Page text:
Hawaiian Electric Company, U.S. Navy break ground on solar farm in O’ahu

Hawaii Navy solar project

REC Solar and Hawaiian Electric Co. broke ground on a 20-megawatt (MW), fixed-tilt solar facility, located at the U.S. Navy’s Joint Base Pearl Harbor-Hickam West Loch Annex. Once completed, the West Loch solar farm will produce the lowest-cost renewable energy in the state at less than 8 cents per kilowatt-hour.

REC Solar will be building the 80,760-panel solar facility, the first grid-scale solar project to be owned and operated by Hawaiian Electric. Over its expected 25-year lifespan, the solar farm will save Hawaiian Electric customers approximately $109 million, reducing the utility’s use of imported oil by 76,000 barrels annually. The facility will feed into the island’s electric grid and serve all customers on Oʻahu.

In addition to the energy savings, the solar facility will be built on 102-acres of U.S. Navy-owned land. In exchange for the land, Hawaiian Electric is providing electrical infrastructure upgrades to U.S. Navy-owned facilities.

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As a prominent player in Hawai’i’s clean energy transition, REC Solar has committed to creating a positive impact by bringing sustainable power to the islands. The company has not only been ranked by Pacific Business News (PBN) as the number one commercial solar provider in Hawai’i in 2016, it also successfully completed the installation of Hawai’i’s largest solar facility to-date in 2017.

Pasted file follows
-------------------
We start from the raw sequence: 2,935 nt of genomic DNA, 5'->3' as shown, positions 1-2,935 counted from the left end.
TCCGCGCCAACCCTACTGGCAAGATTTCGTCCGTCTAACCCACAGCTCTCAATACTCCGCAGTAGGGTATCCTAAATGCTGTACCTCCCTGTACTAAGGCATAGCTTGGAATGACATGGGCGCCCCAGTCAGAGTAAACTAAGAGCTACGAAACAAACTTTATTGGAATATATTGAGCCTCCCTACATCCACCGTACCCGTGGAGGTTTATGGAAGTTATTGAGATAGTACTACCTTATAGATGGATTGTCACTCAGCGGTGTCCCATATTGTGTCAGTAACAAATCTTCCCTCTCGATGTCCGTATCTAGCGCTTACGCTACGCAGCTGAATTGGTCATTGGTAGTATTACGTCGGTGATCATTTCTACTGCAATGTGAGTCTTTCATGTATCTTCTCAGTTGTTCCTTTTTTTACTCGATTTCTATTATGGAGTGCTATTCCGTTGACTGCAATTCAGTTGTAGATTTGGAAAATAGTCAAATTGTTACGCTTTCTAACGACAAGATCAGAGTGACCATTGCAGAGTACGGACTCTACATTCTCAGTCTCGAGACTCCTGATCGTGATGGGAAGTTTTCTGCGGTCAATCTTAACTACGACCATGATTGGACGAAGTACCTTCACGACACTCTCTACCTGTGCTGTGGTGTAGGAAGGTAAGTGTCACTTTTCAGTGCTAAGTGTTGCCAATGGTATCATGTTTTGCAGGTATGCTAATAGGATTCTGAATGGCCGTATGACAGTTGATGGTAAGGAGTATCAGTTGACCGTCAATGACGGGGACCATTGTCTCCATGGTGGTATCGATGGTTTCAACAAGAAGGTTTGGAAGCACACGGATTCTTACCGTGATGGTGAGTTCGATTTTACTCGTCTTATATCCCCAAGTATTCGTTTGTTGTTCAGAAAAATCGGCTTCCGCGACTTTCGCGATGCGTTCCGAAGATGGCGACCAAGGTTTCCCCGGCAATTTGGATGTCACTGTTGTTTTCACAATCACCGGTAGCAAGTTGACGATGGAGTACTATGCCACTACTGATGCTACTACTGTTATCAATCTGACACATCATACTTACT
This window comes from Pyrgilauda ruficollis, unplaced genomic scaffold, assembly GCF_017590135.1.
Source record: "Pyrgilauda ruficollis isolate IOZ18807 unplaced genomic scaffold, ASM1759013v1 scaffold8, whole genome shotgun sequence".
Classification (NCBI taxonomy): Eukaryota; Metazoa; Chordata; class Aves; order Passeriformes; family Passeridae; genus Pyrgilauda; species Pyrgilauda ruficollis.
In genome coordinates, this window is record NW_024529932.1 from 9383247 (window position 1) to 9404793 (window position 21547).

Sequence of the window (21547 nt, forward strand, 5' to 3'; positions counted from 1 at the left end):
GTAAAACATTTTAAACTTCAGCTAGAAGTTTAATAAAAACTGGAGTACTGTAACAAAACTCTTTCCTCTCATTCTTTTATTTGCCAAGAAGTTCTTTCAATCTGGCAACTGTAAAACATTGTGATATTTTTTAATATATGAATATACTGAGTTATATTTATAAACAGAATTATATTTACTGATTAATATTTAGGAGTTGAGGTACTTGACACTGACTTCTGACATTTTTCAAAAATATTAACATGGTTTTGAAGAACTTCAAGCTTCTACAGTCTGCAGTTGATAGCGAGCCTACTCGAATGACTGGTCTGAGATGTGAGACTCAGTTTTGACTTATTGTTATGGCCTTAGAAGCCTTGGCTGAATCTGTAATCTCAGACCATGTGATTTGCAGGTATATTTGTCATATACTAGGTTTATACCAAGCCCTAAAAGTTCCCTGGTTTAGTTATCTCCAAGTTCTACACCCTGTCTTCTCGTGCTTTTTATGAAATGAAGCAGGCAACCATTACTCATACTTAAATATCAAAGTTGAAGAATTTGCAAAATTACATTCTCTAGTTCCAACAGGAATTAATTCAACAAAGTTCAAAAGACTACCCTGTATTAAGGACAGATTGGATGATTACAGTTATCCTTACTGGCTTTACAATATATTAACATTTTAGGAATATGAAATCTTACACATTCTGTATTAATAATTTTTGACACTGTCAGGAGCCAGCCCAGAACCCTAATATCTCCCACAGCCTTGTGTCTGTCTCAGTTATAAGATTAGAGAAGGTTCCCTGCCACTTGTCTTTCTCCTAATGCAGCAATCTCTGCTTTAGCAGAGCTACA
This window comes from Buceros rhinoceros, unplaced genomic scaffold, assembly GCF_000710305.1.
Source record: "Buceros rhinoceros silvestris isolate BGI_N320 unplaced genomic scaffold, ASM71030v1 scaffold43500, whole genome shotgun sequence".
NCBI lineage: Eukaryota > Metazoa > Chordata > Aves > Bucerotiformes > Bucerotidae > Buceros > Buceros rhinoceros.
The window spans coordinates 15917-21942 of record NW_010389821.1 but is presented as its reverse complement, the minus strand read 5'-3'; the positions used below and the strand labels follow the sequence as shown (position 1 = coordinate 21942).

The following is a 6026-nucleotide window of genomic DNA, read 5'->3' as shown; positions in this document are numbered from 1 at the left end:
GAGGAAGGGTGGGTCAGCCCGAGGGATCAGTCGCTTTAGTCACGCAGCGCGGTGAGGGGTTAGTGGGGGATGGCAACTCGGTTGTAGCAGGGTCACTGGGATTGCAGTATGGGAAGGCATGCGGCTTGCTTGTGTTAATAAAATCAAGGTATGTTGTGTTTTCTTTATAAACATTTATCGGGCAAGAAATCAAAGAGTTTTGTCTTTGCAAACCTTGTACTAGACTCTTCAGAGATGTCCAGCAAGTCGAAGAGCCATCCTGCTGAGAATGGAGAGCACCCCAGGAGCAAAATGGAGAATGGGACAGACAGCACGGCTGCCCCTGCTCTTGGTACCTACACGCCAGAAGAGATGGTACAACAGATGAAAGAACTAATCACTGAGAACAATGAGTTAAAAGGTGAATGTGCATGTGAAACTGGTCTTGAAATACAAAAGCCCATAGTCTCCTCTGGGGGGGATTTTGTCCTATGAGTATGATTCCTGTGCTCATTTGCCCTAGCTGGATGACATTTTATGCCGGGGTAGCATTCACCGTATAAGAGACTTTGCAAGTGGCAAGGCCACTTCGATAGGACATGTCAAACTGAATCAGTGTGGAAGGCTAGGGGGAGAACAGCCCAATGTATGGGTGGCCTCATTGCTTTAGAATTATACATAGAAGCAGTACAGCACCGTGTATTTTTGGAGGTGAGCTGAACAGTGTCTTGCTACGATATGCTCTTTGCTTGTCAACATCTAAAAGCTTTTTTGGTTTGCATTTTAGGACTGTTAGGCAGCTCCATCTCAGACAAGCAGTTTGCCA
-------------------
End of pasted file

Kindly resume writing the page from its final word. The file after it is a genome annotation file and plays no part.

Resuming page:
“REC Solar’s proven track record in Hawai’i and elsewhere and their ability to help us provide value to our customers is why we chose to work together,” said Ron Cox, senior vice president of operations for Hawaiian Electric. “This project will help our state move closer to achieving its renewable energy goals and we appreciate our collaboration with a reliable partner like REC Solar.”

Hawai’i’s clean energy mandate calls for 100 percent renewable energy by 2045. Hawaiian Electric is currently seeking qualified proposals for nearly 400 megawatts of grid-scale renewable energy projects for O’ahu, Maui and Hawai’i Island, the largest procurement in the state’s history. In the first nine months of 2017, the state generated more than 10 percent of its electricity from solar, one of only three states to do so.

— Solar Builder magazine

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